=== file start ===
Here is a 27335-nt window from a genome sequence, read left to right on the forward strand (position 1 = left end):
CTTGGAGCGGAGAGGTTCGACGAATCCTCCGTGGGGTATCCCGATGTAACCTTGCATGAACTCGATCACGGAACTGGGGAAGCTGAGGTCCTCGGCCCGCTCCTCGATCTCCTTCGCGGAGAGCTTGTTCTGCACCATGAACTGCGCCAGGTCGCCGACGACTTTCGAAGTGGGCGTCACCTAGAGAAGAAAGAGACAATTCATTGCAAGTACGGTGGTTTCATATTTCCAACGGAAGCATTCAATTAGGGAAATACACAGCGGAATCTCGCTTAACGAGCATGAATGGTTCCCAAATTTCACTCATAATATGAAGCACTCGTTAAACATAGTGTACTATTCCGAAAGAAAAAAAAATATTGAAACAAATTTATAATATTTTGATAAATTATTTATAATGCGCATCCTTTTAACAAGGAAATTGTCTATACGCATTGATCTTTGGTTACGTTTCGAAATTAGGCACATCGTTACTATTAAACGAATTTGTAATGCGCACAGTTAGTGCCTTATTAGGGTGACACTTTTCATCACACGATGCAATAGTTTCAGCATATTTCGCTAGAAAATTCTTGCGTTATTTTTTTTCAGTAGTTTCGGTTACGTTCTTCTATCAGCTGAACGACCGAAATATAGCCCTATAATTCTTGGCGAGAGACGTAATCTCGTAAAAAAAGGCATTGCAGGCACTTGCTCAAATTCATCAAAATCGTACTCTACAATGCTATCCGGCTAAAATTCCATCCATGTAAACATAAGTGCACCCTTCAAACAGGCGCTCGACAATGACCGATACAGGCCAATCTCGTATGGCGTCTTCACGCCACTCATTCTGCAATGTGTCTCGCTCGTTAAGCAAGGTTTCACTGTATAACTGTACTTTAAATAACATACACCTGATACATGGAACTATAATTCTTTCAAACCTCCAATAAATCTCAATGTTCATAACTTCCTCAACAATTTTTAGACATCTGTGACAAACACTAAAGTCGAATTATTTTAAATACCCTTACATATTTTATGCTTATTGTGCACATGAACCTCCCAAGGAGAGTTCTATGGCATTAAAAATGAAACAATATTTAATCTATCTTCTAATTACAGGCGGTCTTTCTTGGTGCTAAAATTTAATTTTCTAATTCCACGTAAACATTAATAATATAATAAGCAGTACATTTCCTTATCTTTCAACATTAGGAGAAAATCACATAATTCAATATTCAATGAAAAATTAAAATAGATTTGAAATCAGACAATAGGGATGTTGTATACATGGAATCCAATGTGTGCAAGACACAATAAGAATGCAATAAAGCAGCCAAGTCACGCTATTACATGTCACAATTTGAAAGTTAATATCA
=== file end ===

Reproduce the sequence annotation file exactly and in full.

Here is a 27335-nt window from a genome sequence, read left to right on the forward strand (position 1 = left end):
CTTGGAGCGGAGAGGTTCGACGAATCCTCCGTGGGGTATCCCGATGTAACCTTGCATGAACTCGATCACGGAACTGGGGAAGCTGAGGTCCTCGGCCCGCTCCTCGATCTCCTTCGCGGAGAGCTTGTTCTGCACCATGAACTGCGCCAGGTCGCCGACGACTTTCGAAGTGGGCGTCACCTAGAGAAGAAAGAGACAATTCATTGCAAGTACGGTGGTTTCATATTTCCAACGGAAGCATTCAATTAGGGAAATACACAGCGGAATCTCGCTTAACGAGCATGAATGGTTCCCAAATTTCACTCATAATATGAAGCACTCGTTAAACATAGTGTACTATTCCGAAAGAAAAAAAAATATTGAAACAAATTTATAATATTTTGATAAATTATTTATAATGCGCATCCTTTTAACAAGGAAATTGTCTATACGCATTGATCTTTGGTTACGTTTCGAAATTAGGCACATCGTTACTATTAAACGAATTTGTAATGCGCACAGTTAGTGCCTTATTAGGGTGACACTTTTCATCACACGATGCAATAGTTTCAGCATATTTCGCTAGAAAATTCTTGCGTTATTTTTTTTCAGTAGTTTCGGTTACGTTCTTCTATCAGCTGAACGACCGAAATATAGCCCTATAATTCTTGGCGAGAGACGTAATCTCGTAAAAAAAGGCATTGCAGGCACTTGCTCAAATTCATCAAAATCGTACTCTACAATGCTATCCGGCTAAAATTCCATCCATGTAAACATAAGTGCACCCTTCAAACAGGCGCTCGACAATGACCGATACAGGCCAATCTCGTATGGCGTCTTCACGCCACTCATTCTGCAATGTGTCTCGCTCGTTAAGCAAGGTTTCACTGTATAACTGTACTTTAAATAACATACACCTGATACATGGAACTATAATTCTTTCAAACCTCCAATAAATCTCAATGTTCATAACTTCCTCAACAATTTTTAGACATCTGTGACAAACACTAAAGTCGAATTATTTTAAATACCCTTACATATTTTATGCTTATTGTGCACATGAACCTCCCAAGGAGAGTTCTATGGCATTAAAAATGAAACAATATTTAATCTATCTTCTAATTACAGGCGGTCTTTCTTGGTGCTAAAATTTAATTTTCTAATTCCACGTAAACATTAATAATATAATAAGCAGTACATTTCCTTATCTTTCAACATTAGGAGAAAATCACATAATTCAATATTCAATGAAAAATTAAAATAGATTTGAAATCAGACAATAGGGATGTTGTATACATGGAATCCAATGTGTGCAAGACACAATAAGAATGCAATAAAGCAGCCAAGTCACGCTATTACATGTCACAATTTGAAAGTTAATATCA